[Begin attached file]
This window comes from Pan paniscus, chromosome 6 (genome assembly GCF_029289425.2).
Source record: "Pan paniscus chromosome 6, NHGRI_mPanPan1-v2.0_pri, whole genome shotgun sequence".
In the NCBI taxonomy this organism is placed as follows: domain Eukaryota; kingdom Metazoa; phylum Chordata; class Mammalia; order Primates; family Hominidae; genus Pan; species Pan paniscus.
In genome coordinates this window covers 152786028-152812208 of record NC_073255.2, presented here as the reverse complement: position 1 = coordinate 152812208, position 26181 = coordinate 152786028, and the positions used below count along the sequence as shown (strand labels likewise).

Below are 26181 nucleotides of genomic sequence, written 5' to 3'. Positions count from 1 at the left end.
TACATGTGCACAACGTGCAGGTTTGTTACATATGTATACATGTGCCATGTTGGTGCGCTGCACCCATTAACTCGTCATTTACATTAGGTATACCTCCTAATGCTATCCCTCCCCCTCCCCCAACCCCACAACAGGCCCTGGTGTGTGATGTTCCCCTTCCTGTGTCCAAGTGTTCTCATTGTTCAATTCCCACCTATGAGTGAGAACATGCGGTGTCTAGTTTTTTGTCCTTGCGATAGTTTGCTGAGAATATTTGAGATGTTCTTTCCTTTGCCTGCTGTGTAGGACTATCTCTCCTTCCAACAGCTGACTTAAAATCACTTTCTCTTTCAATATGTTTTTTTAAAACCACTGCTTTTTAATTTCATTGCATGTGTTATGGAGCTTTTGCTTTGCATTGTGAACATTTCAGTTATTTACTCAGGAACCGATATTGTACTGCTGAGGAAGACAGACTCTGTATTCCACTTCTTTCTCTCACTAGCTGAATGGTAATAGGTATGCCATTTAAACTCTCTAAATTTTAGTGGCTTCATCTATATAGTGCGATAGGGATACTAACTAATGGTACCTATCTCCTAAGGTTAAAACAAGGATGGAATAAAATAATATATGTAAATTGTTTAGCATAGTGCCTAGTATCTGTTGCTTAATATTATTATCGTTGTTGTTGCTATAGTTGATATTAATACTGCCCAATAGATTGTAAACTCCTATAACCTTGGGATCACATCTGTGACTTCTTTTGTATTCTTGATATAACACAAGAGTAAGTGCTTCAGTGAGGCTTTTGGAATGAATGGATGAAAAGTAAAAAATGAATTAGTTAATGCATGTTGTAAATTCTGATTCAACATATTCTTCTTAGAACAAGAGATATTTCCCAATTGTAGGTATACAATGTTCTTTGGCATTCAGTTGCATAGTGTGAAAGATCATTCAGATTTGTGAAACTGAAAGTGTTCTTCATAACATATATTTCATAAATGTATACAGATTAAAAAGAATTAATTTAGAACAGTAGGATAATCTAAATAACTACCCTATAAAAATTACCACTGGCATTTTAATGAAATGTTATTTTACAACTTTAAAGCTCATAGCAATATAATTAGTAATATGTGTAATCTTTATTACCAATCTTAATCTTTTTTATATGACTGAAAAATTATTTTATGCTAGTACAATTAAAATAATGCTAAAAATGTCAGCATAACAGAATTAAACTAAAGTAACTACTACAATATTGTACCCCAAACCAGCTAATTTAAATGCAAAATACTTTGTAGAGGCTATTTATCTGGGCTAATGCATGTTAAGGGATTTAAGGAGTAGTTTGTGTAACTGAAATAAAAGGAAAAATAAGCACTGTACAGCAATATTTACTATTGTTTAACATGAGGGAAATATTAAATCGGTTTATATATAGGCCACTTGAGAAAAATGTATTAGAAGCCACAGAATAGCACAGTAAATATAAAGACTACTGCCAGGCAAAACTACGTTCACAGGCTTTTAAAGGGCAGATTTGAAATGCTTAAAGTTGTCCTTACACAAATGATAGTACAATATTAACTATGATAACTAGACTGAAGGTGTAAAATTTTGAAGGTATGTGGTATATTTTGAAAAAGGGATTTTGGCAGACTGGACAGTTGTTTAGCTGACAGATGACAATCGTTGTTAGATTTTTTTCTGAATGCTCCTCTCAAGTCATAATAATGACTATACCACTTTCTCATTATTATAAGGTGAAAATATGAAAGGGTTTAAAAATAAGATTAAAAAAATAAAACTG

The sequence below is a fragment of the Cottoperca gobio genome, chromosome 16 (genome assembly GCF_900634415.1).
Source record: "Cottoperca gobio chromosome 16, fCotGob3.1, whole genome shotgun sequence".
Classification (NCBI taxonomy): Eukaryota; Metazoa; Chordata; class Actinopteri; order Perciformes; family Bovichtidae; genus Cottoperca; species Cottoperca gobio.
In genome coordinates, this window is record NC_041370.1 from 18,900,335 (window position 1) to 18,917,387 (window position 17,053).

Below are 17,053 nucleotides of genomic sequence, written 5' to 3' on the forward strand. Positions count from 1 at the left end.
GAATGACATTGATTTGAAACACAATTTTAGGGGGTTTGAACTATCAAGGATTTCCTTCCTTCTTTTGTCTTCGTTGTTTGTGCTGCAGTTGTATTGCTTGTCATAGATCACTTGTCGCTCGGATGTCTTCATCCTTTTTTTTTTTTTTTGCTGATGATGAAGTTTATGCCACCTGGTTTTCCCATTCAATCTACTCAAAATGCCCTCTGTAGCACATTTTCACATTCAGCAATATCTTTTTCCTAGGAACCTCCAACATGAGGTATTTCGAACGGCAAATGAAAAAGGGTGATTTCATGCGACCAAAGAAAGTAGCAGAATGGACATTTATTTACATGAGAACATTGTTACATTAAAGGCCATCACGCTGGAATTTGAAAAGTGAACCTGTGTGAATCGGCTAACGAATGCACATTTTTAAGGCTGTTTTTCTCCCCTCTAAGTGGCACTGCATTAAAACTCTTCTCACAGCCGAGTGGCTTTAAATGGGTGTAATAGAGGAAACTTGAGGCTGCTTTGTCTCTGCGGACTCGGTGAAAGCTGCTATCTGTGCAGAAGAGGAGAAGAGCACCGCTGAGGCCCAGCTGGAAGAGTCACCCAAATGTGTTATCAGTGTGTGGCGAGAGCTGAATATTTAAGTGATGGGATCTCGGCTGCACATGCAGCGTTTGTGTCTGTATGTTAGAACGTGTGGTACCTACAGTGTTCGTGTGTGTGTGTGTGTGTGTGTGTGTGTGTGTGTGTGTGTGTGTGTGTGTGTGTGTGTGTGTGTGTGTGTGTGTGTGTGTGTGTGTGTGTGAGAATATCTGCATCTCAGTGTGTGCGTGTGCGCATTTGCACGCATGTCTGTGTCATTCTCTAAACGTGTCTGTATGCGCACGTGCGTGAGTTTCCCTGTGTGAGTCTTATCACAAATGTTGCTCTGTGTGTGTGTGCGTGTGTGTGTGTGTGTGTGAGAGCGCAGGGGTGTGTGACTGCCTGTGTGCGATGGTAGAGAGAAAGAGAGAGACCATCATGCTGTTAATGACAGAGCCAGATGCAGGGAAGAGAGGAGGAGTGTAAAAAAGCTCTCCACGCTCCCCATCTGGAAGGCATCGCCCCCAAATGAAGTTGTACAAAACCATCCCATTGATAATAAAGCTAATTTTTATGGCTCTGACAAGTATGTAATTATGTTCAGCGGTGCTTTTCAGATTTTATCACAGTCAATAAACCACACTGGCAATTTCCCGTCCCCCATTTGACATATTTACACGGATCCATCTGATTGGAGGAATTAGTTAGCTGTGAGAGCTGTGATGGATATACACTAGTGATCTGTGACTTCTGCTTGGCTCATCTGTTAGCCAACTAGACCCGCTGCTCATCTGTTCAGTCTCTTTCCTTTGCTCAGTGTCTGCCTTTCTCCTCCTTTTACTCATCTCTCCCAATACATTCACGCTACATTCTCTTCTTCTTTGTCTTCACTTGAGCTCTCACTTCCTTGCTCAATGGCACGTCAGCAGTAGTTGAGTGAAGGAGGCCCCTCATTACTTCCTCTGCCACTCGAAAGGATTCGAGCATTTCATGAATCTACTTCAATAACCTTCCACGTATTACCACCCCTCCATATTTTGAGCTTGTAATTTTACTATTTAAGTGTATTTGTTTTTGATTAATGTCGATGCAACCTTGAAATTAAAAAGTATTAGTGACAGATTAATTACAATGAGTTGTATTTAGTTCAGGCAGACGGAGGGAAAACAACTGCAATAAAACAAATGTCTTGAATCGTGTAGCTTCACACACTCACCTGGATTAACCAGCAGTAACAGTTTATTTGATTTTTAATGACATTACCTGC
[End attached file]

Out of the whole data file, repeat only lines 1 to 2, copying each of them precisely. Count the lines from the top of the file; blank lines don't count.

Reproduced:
This window comes from Pan paniscus, chromosome 6 (genome assembly GCF_029289425.2).
Source record: "Pan paniscus chromosome 6, NHGRI_mPanPan1-v2.0_pri, whole genome shotgun sequence".